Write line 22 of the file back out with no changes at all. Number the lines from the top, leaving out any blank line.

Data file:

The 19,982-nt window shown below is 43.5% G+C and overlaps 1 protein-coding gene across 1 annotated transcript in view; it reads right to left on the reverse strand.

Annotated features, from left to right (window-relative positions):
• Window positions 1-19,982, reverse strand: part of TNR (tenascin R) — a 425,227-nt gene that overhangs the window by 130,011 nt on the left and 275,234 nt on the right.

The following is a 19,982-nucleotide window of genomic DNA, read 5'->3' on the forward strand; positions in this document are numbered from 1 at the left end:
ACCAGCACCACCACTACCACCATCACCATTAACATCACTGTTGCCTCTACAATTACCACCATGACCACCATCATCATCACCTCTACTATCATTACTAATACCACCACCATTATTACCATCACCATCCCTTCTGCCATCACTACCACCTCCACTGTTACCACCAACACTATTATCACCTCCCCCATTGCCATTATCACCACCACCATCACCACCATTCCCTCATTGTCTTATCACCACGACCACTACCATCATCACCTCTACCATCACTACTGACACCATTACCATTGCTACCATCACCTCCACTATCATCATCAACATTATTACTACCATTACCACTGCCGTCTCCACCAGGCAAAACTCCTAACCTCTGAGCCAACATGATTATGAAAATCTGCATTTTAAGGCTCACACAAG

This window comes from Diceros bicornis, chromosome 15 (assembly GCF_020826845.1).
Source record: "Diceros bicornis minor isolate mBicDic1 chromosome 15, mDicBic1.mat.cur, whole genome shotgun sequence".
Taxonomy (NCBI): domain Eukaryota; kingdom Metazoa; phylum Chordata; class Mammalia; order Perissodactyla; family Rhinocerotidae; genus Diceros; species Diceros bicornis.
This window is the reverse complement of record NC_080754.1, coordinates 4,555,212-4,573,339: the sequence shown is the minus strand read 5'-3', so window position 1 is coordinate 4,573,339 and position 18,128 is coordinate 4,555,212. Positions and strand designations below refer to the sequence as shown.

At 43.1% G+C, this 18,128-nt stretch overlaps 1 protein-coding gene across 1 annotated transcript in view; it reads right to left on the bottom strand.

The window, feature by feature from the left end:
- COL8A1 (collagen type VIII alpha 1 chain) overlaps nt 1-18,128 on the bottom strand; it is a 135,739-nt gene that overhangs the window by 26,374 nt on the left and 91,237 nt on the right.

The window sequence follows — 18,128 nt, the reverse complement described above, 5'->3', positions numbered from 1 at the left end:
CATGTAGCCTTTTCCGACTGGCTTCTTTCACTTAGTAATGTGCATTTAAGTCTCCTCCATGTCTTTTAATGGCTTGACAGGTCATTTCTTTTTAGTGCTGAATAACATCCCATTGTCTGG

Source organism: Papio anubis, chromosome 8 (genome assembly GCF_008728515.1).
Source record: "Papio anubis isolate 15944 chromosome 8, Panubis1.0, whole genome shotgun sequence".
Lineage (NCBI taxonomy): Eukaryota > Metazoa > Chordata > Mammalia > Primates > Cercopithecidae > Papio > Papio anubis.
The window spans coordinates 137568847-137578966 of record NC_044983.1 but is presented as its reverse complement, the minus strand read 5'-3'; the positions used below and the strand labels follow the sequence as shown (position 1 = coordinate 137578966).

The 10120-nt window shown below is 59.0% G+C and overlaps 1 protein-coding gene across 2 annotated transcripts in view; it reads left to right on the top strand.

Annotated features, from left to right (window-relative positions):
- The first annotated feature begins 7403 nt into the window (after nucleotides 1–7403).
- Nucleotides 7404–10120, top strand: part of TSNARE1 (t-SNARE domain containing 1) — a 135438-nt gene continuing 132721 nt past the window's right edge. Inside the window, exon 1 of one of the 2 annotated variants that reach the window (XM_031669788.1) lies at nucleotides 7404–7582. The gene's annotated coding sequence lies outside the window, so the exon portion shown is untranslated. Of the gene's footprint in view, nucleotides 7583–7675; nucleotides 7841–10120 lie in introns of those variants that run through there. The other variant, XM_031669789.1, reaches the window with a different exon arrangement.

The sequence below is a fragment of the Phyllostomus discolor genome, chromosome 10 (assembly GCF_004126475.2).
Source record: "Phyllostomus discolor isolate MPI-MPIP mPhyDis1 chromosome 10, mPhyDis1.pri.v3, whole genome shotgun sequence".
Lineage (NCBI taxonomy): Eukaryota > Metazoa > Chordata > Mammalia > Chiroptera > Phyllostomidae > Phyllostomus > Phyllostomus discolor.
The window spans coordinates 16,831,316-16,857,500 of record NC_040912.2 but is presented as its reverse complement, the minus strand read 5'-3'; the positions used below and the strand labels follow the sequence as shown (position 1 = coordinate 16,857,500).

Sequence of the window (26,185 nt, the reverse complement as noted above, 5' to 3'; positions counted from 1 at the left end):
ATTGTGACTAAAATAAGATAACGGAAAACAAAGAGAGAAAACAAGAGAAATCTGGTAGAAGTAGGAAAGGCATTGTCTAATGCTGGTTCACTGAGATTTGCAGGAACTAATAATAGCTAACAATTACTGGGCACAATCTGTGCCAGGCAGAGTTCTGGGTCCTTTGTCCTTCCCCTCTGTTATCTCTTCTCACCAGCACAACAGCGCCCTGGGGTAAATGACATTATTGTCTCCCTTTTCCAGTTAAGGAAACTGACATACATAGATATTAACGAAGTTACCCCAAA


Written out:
- Nucleotides 7404–10120, top strand: part of TSNARE1 (t-SNARE domain containing 1) — a 135438-nt gene continuing 132721 nt past the window's right edge. Inside the window, exon 1 of one of the 2 annotated variants that reach the window (XM_031669788.1) lies at nucleotides 7404–7582. The gene's annotated coding sequence lies outside the window, so the exon portion shown is untranslated. Of the gene's footprint in view, nucleotides 7583–7675; nucleotides 7841–10120 lie in introns of those variants that run through there. The other variant, XM_031669789.1, reaches the window with a different exon arrangement.